Pike in unlikely places... it’s time to go underground!
Gritty, grimy urban waters hold untapped fishing potential and some genuine surprises – as Dom Garnett discovered when he joined city canal fishing fanatic Dan Esox in an unlikely setting...
SOME of the most promising and underexploited fishing is right under our feet.
A landscape dominated by discarded rubbish, roads and concrete bridges isn’t everyone’s cup of tea, admittedly. But I have to say I find dirt real, ultra-urban canals and rivers as exciting as any wild water.
Dan Esox, who has a real taste for this gritty school of angling, definitely concurs: “Isn’t it funny how we travel hundreds of miles to go fishing, and miss what’s right in front of us?” he says.
The scenery can definitely take some getting used to, with everything from empty tinnies to broken furniture and a stray cricket ball.
In places it looks as black and dangerous as the River Styx.
Dan has seen his share of oddities too – the rivers here have revealed the odd dead body, firearms and even sex toys, much to the amusement of a small army of Facebook followers who enjoy his unfazed attitude and gritty humour.
It’s definitely reassuring to have a big, tough companion in an urban location. But besides having shoulders like an ox, Dan is a smart, stealthy angler. He flicks neat casts into dodgy-looking lies and impossible little gaps most of us would miss.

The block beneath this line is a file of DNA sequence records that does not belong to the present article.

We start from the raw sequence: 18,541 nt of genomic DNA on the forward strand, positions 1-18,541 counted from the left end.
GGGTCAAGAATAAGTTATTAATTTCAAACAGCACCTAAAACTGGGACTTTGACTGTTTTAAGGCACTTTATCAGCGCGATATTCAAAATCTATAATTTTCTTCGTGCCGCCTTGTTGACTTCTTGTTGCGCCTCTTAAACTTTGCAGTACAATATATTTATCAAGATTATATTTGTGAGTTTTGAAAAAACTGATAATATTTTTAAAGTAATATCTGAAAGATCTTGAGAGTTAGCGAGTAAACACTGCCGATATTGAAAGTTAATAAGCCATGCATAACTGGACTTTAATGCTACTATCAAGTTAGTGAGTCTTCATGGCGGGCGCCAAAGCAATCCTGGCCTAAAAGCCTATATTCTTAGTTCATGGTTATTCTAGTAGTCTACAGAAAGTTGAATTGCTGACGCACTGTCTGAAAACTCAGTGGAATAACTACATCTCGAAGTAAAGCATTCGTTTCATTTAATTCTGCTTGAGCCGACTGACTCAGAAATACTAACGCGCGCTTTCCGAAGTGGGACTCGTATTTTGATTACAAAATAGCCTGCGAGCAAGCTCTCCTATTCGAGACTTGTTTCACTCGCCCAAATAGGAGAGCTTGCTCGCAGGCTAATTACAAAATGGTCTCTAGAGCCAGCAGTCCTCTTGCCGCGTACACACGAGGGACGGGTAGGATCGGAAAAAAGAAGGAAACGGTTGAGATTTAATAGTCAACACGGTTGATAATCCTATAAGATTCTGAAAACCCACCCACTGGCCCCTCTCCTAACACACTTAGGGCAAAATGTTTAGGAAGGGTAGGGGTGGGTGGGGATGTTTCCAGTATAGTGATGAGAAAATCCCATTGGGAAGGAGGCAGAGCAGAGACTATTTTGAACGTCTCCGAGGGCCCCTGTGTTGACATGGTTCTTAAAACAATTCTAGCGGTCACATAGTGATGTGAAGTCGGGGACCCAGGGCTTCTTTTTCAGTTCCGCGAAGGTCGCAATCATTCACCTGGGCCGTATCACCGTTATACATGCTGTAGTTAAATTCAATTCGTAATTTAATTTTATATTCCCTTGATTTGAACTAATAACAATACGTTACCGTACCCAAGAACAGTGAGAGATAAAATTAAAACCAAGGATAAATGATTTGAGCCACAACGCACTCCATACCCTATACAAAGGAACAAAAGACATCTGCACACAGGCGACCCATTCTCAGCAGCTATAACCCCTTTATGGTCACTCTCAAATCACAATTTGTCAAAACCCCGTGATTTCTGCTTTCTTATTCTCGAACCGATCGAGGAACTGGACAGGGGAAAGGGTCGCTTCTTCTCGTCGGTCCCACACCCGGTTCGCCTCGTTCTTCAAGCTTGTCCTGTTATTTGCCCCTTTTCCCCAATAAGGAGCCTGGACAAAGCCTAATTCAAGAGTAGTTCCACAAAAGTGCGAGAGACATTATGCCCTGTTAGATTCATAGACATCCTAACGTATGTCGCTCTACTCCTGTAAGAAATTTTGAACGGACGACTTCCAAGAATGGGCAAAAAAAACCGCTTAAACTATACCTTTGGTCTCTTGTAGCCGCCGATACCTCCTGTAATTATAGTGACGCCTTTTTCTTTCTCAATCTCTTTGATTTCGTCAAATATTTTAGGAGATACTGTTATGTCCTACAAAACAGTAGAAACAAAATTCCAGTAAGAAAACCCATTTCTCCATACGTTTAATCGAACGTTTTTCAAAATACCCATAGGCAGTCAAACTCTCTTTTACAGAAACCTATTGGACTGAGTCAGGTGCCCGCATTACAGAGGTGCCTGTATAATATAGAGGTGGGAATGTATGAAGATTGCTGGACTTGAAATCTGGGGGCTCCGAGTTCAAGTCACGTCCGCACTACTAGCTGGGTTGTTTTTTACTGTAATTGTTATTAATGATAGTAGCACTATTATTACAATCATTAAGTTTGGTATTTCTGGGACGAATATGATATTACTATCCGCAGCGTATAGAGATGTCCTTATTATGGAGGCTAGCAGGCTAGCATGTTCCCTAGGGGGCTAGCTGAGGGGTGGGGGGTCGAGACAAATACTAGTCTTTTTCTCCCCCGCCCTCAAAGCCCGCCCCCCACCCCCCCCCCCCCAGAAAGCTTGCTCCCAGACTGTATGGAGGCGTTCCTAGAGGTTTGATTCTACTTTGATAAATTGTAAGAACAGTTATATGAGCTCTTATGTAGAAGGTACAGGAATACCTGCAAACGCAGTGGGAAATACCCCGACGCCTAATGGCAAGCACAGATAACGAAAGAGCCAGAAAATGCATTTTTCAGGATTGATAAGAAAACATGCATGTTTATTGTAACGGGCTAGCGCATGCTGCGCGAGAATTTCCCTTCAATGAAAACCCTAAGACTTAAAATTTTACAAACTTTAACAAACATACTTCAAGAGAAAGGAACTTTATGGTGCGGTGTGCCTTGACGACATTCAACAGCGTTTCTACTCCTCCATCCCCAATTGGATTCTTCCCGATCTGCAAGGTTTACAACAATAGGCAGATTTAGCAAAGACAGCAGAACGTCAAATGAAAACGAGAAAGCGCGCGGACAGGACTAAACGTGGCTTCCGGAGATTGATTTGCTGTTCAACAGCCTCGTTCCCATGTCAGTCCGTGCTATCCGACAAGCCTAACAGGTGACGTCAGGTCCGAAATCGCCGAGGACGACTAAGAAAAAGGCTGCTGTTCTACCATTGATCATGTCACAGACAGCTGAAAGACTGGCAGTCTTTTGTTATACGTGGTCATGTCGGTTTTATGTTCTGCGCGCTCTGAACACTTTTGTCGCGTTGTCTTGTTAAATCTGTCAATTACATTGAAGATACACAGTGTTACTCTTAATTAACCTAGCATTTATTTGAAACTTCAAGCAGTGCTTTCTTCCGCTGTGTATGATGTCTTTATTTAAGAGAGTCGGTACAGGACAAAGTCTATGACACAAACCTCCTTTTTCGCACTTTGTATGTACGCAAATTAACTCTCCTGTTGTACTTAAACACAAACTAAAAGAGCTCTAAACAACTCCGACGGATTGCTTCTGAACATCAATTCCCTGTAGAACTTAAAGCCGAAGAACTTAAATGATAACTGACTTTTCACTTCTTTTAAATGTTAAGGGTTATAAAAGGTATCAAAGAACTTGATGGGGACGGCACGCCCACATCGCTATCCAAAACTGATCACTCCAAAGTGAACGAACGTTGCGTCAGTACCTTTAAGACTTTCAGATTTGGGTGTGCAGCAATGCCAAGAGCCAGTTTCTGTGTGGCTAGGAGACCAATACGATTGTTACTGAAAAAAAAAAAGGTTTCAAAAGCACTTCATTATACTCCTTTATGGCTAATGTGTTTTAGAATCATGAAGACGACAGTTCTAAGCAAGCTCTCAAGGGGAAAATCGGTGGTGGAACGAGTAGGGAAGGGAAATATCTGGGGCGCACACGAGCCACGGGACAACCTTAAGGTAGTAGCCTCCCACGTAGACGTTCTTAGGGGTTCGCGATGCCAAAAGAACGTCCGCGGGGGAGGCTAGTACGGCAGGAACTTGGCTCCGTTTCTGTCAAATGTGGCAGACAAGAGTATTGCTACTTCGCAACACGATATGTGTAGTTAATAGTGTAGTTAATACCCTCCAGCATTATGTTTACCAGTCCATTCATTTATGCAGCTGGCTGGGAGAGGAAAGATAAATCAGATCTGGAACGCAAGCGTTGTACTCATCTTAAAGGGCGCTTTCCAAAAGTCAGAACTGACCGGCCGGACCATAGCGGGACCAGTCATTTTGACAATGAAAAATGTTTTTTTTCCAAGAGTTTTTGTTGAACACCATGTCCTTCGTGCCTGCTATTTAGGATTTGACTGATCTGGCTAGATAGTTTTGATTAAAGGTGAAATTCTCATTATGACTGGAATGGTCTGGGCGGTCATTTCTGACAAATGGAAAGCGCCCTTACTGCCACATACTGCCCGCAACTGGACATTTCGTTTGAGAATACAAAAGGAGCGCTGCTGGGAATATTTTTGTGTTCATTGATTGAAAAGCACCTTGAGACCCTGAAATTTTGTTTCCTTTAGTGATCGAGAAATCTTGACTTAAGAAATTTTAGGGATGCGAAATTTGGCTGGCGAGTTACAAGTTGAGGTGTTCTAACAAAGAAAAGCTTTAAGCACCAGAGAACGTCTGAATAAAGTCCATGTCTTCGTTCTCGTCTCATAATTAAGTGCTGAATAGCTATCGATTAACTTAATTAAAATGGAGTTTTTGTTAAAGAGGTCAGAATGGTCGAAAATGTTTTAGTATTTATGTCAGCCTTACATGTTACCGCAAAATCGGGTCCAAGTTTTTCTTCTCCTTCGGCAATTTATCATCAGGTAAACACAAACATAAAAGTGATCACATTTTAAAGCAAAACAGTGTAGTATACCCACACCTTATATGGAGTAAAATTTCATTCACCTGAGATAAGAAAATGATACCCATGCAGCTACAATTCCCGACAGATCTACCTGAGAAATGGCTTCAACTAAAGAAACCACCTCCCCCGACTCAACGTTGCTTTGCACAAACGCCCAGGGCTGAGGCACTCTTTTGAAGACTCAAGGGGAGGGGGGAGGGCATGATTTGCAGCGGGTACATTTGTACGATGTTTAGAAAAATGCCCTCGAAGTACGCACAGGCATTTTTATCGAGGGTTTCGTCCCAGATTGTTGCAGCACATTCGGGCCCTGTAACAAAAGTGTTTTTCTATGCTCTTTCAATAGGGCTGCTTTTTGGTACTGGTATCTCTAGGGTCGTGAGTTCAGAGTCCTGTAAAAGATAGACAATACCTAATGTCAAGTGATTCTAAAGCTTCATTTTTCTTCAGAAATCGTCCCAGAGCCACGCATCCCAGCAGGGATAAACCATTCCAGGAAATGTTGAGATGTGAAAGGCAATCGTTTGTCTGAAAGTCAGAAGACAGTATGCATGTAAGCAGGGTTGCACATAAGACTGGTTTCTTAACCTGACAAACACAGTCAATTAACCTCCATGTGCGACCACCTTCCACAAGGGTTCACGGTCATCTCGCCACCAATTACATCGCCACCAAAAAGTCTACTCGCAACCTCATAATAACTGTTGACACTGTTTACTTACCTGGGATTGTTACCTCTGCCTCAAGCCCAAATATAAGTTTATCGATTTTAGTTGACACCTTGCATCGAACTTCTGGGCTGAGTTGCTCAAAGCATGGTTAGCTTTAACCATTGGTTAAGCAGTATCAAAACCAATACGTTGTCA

The river is deceptively beautiful too, from a certain slanted angle. Bridge pillars glow with artificial light and the trickling sound of the water blurs with traffic. Somehow the water maintains its mystery and life, in spite of it all. “Beauty is in the eye of the beholder, I guess,” says Dan, “which is lucky or I’d never have got a date with my wife in the first place.”
The next swim looks somewhere between Mr Crabtree and a regional TV report on street crime, complete with broken bags and sacks you wouldn’t want to open. But the fish are here, with species such as perch, trout and even the odd pike waiting to make the line stop and your heart jump.
“It’s all about finding your own fishing and doing your own thing,” says Dan. “It’s so easy these days just to find named waters or copy what someone else is doing, but where’s the fun in that?”
The really refreshing part about Dan’s successes is that he has no golden permit for exclusive fishing. The vast majority of his best catches come from public waters, whether day-ticket or completely free fisheries.
And herein lies the excitement – the next bite on your local urban waterway could be anything from a wild grayling to a monster pike.
All it takes is a willingness to explore.
Dan Esox revels in the sights and smells of urban fishing.
With pike this possible, it’s no wonder Dan Esox loves urban fishing.